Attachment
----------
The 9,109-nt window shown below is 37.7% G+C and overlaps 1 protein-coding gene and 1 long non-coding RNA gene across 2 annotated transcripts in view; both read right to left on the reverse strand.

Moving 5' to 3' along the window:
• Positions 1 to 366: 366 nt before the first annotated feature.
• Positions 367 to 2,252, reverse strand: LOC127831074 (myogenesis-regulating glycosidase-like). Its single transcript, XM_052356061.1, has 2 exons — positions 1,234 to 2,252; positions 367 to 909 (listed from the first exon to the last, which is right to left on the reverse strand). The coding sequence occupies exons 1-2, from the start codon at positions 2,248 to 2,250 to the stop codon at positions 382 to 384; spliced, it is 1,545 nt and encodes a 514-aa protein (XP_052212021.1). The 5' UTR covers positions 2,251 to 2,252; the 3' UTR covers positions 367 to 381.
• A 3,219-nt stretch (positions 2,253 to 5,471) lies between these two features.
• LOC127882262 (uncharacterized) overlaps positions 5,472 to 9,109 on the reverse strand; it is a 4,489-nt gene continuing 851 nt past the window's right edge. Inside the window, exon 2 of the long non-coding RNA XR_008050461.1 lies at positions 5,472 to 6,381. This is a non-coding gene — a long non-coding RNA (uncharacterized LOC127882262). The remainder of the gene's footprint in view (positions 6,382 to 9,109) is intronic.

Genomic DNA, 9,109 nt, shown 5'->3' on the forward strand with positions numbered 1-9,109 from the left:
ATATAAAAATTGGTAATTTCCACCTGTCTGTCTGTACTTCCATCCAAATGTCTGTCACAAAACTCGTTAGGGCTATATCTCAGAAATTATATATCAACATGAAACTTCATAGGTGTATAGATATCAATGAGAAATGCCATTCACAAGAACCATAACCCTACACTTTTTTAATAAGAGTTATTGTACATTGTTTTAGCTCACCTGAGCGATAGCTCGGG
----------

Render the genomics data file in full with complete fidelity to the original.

The 9,109-nt window shown below is 37.7% G+C and overlaps 1 protein-coding gene and 1 long non-coding RNA gene across 2 annotated transcripts in view; both read right to left on the reverse strand.

Moving 5' to 3' along the window:
• Positions 1 to 366: 366 nt before the first annotated feature.
• Positions 367 to 2,252, reverse strand: LOC127831074 (myogenesis-regulating glycosidase-like). Its single transcript, XM_052356061.1, has 2 exons — positions 1,234 to 2,252; positions 367 to 909 (listed from the first exon to the last, which is right to left on the reverse strand). The coding sequence occupies exons 1-2, from the start codon at positions 2,248 to 2,250 to the stop codon at positions 382 to 384; spliced, it is 1,545 nt and encodes a 514-aa protein (XP_052212021.1). The 5' UTR covers positions 2,251 to 2,252; the 3' UTR covers positions 367 to 381.
• A 3,219-nt stretch (positions 2,253 to 5,471) lies between these two features.
• LOC127882262 (uncharacterized) overlaps positions 5,472 to 9,109 on the reverse strand; it is a 4,489-nt gene continuing 851 nt past the window's right edge. Inside the window, exon 2 of the long non-coding RNA XR_008050461.1 lies at positions 5,472 to 6,381. This is a non-coding gene — a long non-coding RNA (uncharacterized LOC127882262). The remainder of the gene's footprint in view (positions 6,382 to 9,109) is intronic.

Genomic DNA, 9,109 nt, shown 5'->3' on the forward strand with positions numbered 1-9,109 from the left:
ATATAAAAATTGGTAATTTCCACCTGTCTGTCTGTACTTCCATCCAAATGTCTGTCACAAAACTCGTTAGGGCTATATCTCAGAAATTATATATCAACATGAAACTTCATAGGTGTATAGATATCAATGAGAAATGCCATTCACAAGAACCATAACCCTACACTTTTTTAATAAGAGTTATTGTACATTGTTTTAGCTCACCTGAGCGATAGCTCGGG